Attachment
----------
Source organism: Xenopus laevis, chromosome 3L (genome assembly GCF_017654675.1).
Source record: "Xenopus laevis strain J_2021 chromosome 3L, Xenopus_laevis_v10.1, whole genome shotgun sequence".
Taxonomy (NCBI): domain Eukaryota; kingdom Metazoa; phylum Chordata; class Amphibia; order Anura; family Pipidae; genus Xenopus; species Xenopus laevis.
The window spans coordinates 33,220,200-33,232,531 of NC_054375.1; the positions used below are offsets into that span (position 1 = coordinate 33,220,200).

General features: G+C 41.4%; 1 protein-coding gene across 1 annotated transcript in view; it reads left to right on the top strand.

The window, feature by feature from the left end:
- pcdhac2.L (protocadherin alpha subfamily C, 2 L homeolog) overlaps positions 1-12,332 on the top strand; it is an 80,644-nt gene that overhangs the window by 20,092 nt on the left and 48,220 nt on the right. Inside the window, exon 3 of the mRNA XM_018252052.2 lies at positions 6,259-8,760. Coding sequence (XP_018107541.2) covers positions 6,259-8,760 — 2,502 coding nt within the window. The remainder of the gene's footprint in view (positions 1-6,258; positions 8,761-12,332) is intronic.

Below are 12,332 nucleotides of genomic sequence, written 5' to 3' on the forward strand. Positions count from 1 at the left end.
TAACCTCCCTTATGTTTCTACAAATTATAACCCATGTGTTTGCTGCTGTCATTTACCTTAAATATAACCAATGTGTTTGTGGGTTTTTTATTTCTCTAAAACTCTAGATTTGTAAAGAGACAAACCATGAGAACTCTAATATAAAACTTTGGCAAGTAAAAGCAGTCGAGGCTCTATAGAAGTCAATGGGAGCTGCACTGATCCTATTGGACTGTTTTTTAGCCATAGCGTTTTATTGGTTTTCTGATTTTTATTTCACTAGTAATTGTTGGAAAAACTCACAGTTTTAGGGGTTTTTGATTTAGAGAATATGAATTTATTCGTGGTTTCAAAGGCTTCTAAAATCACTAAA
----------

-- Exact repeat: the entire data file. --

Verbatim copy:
Source organism: Xenopus laevis, chromosome 3L (genome assembly GCF_017654675.1).
Source record: "Xenopus laevis strain J_2021 chromosome 3L, Xenopus_laevis_v10.1, whole genome shotgun sequence".
Taxonomy (NCBI): domain Eukaryota; kingdom Metazoa; phylum Chordata; class Amphibia; order Anura; family Pipidae; genus Xenopus; species Xenopus laevis.
The window spans coordinates 33,220,200-33,232,531 of NC_054375.1; the positions used below are offsets into that span (position 1 = coordinate 33,220,200).

General features: G+C 41.4%; 1 protein-coding gene across 1 annotated transcript in view; it reads left to right on the top strand.

The window, feature by feature from the left end:
- pcdhac2.L (protocadherin alpha subfamily C, 2 L homeolog) overlaps positions 1-12,332 on the top strand; it is an 80,644-nt gene that overhangs the window by 20,092 nt on the left and 48,220 nt on the right. Inside the window, exon 3 of the mRNA XM_018252052.2 lies at positions 6,259-8,760. Coding sequence (XP_018107541.2) covers positions 6,259-8,760 — 2,502 coding nt within the window. The remainder of the gene's footprint in view (positions 1-6,258; positions 8,761-12,332) is intronic.

Below are 12,332 nucleotides of genomic sequence, written 5' to 3' on the forward strand. Positions count from 1 at the left end.
TAACCTCCCTTATGTTTCTACAAATTATAACCCATGTGTTTGCTGCTGTCATTTACCTTAAATATAACCAATGTGTTTGTGGGTTTTTTATTTCTCTAAAACTCTAGATTTGTAAAGAGACAAACCATGAGAACTCTAATATAAAACTTTGGCAAGTAAAAGCAGTCGAGGCTCTATAGAAGTCAATGGGAGCTGCACTGATCCTATTGGACTGTTTTTTAGCCATAGCGTTTTATTGGTTTTCTGATTTTTATTTCACTAGTAATTGTTGGAAAAACTCACAGTTTTAGGGGTTTTTGATTTAGAGAATATGAATTTATTCGTGGTTTCAAAGGCTTCTAAAATCACTAAA